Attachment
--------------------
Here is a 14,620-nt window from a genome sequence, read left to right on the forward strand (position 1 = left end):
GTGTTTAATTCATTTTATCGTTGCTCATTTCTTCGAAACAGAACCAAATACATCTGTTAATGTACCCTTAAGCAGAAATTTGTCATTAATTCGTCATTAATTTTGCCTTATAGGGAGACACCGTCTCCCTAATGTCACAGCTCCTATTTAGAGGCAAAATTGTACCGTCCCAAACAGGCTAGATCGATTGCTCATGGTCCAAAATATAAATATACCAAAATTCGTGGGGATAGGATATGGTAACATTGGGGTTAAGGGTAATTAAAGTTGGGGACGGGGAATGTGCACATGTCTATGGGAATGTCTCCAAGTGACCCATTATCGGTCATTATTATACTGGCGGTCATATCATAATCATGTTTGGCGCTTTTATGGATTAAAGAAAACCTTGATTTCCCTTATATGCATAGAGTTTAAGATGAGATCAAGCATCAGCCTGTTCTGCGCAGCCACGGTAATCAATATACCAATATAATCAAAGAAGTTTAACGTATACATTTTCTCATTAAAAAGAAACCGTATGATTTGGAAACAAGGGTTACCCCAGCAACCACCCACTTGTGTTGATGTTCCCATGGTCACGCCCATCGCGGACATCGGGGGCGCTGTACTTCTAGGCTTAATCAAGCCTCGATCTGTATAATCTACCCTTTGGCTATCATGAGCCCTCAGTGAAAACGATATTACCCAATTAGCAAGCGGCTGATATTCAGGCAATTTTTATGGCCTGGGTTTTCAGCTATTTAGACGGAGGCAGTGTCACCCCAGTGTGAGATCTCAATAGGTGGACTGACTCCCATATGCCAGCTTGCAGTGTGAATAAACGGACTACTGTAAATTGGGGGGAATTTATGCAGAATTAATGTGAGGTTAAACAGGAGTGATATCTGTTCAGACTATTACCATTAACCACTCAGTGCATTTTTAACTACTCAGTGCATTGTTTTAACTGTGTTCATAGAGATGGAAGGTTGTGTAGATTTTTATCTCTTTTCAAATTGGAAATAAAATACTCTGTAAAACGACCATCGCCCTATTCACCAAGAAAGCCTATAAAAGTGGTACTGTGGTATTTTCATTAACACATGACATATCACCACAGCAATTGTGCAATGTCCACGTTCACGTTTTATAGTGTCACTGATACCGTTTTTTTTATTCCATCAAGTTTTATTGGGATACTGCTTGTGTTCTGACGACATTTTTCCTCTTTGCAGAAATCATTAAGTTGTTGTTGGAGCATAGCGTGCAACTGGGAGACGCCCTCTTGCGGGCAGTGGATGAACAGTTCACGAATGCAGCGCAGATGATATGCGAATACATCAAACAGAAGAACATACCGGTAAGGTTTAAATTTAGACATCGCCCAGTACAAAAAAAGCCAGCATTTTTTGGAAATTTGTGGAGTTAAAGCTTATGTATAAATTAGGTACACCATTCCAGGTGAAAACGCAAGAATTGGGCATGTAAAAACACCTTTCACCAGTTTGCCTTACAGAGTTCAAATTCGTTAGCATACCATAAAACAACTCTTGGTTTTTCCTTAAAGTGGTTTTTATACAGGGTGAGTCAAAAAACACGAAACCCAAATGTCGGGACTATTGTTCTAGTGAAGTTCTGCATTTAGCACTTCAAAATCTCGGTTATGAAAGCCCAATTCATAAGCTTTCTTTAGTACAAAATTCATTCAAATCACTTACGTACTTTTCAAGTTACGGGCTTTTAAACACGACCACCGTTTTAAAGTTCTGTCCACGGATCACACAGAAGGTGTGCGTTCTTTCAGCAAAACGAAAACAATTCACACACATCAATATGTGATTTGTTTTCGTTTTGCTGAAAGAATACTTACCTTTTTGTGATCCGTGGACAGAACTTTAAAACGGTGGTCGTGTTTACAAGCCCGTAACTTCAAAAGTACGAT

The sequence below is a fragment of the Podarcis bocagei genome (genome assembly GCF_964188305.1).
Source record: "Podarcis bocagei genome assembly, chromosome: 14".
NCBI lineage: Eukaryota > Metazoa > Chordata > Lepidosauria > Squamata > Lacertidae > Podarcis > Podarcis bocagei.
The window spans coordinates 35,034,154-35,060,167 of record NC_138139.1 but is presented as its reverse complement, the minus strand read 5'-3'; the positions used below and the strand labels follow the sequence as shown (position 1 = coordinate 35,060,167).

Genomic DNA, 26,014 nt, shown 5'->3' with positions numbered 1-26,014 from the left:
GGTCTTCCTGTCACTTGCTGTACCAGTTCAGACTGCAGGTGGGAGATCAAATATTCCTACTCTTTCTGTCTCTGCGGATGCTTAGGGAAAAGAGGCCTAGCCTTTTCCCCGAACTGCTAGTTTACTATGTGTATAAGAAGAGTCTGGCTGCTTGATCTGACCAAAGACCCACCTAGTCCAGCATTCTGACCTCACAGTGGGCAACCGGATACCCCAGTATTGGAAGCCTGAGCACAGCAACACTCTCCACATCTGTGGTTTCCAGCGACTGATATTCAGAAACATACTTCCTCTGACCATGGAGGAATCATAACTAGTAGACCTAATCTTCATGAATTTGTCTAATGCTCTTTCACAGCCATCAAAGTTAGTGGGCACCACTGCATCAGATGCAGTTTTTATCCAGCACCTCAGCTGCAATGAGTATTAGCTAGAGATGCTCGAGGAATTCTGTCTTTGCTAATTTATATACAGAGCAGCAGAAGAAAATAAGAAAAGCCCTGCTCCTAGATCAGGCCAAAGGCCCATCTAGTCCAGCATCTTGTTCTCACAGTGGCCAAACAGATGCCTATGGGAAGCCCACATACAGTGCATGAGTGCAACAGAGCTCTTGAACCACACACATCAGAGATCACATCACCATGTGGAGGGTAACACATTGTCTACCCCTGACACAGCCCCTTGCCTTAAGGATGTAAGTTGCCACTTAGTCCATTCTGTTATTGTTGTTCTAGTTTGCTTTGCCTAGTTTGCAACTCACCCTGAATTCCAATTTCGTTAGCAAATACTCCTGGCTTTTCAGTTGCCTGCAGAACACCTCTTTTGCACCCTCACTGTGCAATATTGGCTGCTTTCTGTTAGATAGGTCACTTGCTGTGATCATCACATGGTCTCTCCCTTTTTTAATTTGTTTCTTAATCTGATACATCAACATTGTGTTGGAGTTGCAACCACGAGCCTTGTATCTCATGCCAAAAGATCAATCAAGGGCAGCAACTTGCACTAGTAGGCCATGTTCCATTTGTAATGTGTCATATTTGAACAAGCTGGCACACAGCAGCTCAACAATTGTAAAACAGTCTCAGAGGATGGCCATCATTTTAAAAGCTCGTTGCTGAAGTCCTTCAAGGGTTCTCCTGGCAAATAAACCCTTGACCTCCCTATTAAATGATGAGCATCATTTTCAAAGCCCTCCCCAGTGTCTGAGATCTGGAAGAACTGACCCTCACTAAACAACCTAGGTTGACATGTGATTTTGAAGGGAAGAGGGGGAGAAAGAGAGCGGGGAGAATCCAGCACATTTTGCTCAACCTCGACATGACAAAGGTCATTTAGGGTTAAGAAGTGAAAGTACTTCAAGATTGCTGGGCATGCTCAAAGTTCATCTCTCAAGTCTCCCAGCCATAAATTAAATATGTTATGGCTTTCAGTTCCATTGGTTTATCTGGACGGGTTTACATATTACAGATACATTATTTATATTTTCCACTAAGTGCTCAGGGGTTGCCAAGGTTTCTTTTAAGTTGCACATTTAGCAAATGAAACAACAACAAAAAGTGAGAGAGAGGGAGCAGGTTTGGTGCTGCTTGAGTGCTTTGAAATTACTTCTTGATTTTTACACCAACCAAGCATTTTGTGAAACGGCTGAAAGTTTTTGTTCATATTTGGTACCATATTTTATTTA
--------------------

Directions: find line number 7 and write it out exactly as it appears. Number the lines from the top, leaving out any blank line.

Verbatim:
Genomic DNA, 26,014 nt, shown 5'->3' with positions numbered 1-26,014 from the left: